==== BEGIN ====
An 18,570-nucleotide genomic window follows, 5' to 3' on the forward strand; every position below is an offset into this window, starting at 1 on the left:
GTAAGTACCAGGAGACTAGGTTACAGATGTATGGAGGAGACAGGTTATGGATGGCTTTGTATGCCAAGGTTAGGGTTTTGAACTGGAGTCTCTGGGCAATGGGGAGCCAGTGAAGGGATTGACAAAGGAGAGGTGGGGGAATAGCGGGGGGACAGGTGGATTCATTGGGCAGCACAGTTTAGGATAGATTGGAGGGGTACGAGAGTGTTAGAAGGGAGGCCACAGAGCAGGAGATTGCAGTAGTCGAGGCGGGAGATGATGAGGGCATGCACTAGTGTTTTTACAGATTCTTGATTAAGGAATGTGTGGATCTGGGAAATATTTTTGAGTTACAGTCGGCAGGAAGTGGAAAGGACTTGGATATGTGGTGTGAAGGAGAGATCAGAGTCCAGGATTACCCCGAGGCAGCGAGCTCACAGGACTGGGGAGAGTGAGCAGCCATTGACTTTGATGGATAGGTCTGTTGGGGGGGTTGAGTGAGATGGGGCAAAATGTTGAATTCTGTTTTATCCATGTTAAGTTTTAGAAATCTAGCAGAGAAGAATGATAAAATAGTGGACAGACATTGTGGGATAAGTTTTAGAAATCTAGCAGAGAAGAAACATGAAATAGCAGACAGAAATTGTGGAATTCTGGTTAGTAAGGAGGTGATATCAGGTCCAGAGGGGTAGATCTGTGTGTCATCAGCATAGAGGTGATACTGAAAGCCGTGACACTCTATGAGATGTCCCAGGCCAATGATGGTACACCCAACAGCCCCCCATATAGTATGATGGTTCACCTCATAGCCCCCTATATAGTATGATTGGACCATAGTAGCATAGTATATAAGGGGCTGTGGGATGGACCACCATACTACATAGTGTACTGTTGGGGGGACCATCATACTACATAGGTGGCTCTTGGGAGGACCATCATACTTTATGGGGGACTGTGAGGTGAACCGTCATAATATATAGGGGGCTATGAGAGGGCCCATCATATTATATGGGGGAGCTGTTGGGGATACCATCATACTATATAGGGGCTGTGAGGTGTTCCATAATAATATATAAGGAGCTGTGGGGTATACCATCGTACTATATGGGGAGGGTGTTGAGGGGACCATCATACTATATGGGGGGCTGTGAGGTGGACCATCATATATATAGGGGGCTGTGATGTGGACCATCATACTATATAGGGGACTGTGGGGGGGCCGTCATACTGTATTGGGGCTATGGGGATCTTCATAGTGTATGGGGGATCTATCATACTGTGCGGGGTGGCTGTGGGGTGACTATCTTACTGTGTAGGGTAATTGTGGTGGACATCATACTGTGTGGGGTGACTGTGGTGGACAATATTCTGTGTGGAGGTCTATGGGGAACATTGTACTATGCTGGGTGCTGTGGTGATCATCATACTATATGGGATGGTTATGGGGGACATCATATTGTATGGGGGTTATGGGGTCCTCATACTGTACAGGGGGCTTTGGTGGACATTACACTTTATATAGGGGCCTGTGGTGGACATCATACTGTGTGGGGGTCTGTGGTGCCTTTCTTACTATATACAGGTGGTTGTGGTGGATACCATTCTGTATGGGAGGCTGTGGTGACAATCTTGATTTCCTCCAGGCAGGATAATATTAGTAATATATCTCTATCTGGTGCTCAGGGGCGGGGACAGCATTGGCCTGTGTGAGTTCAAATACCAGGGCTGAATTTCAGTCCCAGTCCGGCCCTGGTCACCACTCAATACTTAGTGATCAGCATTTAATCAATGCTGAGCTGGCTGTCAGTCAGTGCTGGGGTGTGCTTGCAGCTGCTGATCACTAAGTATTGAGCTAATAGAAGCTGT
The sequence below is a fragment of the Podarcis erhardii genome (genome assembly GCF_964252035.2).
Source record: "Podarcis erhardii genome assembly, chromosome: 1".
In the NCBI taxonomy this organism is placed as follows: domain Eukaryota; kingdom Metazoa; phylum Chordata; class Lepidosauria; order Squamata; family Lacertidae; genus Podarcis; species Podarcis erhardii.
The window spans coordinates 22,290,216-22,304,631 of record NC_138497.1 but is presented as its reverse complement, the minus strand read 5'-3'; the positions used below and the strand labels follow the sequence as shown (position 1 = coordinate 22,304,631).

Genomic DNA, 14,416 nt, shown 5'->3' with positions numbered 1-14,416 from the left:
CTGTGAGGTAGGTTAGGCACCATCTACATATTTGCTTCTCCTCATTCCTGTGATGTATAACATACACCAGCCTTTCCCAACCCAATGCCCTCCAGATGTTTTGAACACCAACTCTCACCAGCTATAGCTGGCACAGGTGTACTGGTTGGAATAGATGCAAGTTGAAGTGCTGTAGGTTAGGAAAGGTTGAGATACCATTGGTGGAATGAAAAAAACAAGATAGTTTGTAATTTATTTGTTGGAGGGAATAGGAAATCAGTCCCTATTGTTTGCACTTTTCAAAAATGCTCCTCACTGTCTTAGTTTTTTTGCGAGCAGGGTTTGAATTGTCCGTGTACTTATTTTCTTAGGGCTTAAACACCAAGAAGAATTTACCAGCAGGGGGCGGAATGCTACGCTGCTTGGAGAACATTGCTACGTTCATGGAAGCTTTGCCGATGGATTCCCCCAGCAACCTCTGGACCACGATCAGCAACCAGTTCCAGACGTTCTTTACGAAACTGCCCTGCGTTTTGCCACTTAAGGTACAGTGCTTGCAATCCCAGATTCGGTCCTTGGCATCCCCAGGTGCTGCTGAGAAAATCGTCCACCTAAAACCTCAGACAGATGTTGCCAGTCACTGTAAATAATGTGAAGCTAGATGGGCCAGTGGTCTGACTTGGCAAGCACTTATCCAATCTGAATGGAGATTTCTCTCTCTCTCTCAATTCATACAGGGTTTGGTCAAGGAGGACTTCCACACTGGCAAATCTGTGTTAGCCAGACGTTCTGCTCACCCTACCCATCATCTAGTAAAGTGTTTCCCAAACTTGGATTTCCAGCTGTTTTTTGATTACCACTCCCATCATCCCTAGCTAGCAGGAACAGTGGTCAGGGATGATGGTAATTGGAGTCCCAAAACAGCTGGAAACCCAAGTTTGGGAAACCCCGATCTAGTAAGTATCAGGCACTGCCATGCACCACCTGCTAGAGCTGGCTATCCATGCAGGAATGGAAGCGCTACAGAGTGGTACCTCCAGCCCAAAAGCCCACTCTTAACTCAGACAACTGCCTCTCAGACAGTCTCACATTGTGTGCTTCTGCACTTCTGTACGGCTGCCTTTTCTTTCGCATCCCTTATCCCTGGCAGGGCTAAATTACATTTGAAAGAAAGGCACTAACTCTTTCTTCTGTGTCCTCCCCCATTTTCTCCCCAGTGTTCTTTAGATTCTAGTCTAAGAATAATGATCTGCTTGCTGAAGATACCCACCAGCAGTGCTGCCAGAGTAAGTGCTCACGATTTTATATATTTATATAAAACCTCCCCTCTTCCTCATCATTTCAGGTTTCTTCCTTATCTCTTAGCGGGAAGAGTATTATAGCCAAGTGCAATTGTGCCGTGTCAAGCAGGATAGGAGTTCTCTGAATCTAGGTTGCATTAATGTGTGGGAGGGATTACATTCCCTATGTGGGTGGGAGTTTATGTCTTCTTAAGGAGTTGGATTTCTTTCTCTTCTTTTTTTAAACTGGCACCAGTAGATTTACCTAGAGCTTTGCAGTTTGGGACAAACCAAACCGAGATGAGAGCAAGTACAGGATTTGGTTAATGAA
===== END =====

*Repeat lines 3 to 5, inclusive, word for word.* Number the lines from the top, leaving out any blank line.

The sequence below is a fragment of the Podarcis erhardii genome (genome assembly GCF_964252035.2).
Source record: "Podarcis erhardii genome assembly, chromosome: 1".
In the NCBI taxonomy this organism is placed as follows: domain Eukaryota; kingdom Metazoa; phylum Chordata; class Lepidosauria; order Squamata; family Lacertidae; genus Podarcis; species Podarcis erhardii.